Not So Golden Years: Amid Economic Woes, Puerto Rican Seniors Head Back To U.S.

Maxi Fajardo smiles as she recalls moving to New York City from Puerto Rico in her late teens, falling in love, finding a job at the Chiclets factory and raising four children.

Her goal all along, like that of many Puerto Ricans, was to work in the United States and then retire to her sun-dappled island, living her final years worry-free surrounded by family and friends. "The dream is always to return to your country," said the elegant 82-year-old who settled in Puerto Rico in 1992 along with her husband Florencio, a former subway conductor.

Now she and her husband see their move as a mistake. An eight-year recession, run-away prices and the flight of doctors have convinced them it's time to join a growing number of Puerto Rican retirees heading back to the U.S. mainland.

"There's been a big exodus," said 78-year-old Luís Vincenty. "I'd like to go back. Things are getting rough here. Everything's expensive."

Retirees are struggling with rising water, power and other utility prices, which the government hiked to trim a budget deficit projected to hit $820 million this year. The weak economy also has reduced pensions for retired Puerto Rican public workers, although some people such as the Fajardos still enjoy U.S. Social Security income coupled with pensions from their former jobs in the U.S.

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For retirees who can no longer make do, finding part-time work on the island of 3.67 million people has become nearly impossible given a 15.4 percent unemployment rate, the highest of any in the  U.S.

In addition, U.S. federal benefits such as Medicare and supplementary Social Security are less generous in Puerto Rico than in the 50 states, although living costs have long been higher on the island.

"Not being eligible to receive certain subsidies has forced many of our elderly to choose between buying their medication and paying their power bill, water bill or even rent," said Pedro Pierluisi, Puerto Rico's representative to the U.S. Congress.

The island's problems worsened this week when credit rating agency Standard & Poor's downgraded the U.S. territory's debt to junk status, citing Puerto Rico's fiscal woes as a barrier to repaying $70 billion in public debt. That raises borrowing costs, threatening the government's budget and its ability to provide basic services.

The Fajardos' problems began when Maxi Fajardo started suffering heart problems and needed a stent placed in an artery. The lack of medical specialists, the lengthy wait to get an appointment and poor medical service took their toll, they said.

"We didn't know about any of that until we got sick," said 87-year-old Florencio Fajardo, who lives with his wife in the colonial southwest town of San German. "A lot of people have moved here and then moved back because of this situation."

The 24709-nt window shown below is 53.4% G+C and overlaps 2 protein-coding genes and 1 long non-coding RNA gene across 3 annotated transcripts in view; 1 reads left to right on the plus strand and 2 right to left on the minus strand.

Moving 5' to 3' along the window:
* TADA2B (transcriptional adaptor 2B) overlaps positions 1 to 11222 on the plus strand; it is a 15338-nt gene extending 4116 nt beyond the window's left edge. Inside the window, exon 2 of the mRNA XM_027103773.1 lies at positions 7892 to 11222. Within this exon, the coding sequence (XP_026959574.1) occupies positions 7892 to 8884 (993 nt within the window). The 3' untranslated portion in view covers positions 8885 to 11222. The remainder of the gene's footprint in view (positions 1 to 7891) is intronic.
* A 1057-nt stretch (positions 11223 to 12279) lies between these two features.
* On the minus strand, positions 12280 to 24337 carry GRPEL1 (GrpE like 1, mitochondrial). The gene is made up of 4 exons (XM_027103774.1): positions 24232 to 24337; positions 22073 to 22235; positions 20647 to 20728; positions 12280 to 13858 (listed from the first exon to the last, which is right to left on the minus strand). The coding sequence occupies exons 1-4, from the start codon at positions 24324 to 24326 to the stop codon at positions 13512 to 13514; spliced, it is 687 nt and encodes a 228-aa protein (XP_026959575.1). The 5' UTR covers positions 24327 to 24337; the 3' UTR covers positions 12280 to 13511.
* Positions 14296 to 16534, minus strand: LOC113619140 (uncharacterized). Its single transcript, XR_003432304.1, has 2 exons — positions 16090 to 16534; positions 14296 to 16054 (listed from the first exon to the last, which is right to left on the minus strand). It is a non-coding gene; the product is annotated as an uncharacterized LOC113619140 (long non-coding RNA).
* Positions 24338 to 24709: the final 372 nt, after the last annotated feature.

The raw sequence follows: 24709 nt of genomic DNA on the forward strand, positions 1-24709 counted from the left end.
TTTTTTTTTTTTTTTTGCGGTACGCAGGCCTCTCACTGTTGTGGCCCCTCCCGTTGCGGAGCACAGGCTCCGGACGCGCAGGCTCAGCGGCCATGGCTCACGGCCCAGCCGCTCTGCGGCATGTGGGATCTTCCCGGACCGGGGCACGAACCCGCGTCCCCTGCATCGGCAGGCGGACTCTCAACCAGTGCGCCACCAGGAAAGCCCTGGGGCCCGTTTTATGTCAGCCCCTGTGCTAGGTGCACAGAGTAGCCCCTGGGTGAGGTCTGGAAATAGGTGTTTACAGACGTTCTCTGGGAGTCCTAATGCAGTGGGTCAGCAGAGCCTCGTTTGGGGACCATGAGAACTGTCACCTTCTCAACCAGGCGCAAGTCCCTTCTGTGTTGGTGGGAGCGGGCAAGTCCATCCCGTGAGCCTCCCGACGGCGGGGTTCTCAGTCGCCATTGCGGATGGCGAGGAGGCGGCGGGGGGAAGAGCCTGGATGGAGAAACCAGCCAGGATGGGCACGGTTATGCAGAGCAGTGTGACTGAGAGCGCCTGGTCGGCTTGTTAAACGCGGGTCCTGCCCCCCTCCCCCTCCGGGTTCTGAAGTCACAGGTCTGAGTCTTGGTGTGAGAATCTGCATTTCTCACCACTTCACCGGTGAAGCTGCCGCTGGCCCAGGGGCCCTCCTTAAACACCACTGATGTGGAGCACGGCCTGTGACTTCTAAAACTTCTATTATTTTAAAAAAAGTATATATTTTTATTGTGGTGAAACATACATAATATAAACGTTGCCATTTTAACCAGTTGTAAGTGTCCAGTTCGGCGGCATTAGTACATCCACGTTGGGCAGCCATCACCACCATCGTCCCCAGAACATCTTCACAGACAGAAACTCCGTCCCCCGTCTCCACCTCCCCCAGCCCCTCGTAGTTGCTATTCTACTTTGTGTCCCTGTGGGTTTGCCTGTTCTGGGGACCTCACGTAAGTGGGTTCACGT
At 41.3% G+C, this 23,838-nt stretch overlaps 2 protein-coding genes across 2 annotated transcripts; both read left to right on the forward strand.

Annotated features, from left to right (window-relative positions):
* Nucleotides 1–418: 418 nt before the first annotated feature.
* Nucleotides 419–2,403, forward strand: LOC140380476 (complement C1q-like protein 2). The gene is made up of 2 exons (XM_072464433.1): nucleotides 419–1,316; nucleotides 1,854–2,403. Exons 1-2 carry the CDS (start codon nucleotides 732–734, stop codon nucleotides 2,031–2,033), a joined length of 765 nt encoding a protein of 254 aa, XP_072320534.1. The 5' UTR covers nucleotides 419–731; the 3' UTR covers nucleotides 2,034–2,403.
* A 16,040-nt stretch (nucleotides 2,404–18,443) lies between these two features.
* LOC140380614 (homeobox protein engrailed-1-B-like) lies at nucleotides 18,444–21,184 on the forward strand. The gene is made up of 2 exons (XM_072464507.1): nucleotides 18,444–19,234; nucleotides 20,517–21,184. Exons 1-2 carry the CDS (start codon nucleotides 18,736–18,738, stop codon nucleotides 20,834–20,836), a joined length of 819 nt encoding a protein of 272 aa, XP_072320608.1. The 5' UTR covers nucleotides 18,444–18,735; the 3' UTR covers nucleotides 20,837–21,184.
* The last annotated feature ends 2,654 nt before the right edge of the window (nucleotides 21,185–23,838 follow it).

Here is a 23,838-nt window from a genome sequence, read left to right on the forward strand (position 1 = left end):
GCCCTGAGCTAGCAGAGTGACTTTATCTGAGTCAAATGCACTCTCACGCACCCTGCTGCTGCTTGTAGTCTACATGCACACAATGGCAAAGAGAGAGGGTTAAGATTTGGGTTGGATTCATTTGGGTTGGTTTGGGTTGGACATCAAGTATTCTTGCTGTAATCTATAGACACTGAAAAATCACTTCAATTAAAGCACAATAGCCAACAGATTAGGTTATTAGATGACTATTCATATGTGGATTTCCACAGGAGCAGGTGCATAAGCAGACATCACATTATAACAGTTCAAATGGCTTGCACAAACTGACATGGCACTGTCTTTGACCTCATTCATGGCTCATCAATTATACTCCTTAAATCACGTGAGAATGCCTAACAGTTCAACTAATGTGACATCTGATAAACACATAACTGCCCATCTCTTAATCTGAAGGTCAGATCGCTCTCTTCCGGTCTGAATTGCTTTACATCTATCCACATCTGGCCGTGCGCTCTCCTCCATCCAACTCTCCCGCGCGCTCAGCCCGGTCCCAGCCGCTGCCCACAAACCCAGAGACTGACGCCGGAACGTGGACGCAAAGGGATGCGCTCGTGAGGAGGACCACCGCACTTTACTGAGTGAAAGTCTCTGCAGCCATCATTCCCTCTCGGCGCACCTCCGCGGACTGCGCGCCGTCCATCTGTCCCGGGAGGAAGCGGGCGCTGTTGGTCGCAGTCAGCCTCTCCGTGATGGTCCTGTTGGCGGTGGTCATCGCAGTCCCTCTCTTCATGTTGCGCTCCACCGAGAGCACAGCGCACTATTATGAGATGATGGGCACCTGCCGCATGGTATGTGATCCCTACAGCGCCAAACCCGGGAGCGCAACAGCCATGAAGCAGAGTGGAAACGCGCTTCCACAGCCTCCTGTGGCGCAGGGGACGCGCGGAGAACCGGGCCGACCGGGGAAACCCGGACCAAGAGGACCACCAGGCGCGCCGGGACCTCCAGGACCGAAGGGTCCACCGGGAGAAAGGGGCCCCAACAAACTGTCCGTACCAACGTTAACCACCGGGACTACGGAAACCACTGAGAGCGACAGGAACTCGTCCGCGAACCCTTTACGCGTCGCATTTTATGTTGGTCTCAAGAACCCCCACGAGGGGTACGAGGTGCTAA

The island's sluggish economy itself has held back some Puerto Ricans from returning to the mainland. Vincenty, a native of the city of Mayaguez, said he has been trying to sell his house, but grumbles that he can't recoup the money he put into it due to the island's depressed housing market.

Vincenty, who lived about two decades in New York, said he and his wife were close friends with about 15 other couples who had moved back to Puerto Rico, but the majority of them have since returned to the U.S.

The return of retirees to Puerto Rico has fed the broader problem of an aging population in this U.S. Caribbean territory. The number of people 65 years and older has increased by 28 percent from 2000 to 2012, many of them returnees from the mainland. And 2011 marked the first time in recorded history that Puerto Rico's population was older than the U.S.'s, according to Mario Marazzi, executive director of Puerto Rico's Institute of Statistics.

Even as Puerto Rico struggles with its debt and deficit, the island's government spent an estimated $32 million last year as part of a program that helps impoverished elderly people with no one to care for them. Thousands more are awaiting help.

Zoraida Vega, director of a local nonprofit organization that helps struggling elderly people, said the government has not created an adequate plan to respond to the needs of the increasing number of aging poor.

Many retirees returning from the United States are taken by surprise by the island's economic reality, she said.

"Some have told me they expected to have the same benefits they have over there," Vega said. "They have to adapt to a new way of life."

Angel Ayala, a 79-year-old truck driver who spent most of his life in Brooklyn before moving back to Puerto Rico in 2006, said he has been forced to live on coupons and eats free meals daily at a senior center in San German. He receives a $480 monthly pension and recently borrowed $1,000 from a friend that he is still paying back.

"(The economy) has affected me greatly," he said. "I'm on foot. I haven't been able to repair my car."

He cannot afford to move back to the U.S., but others have saved up and are ready to go.

After more than two decades in Puerto Rico, the Fajardos have decided to live with one of their daughters and have already rented a house in Kissimmee, Florida, that they will share. At the same time, the couple continues to battle health problems.

"I'm scared of being hospitalized here," Maxi Fajardo said. "I'm sorry. It's my country, but," she paused, then took a breath. "It's chaos."

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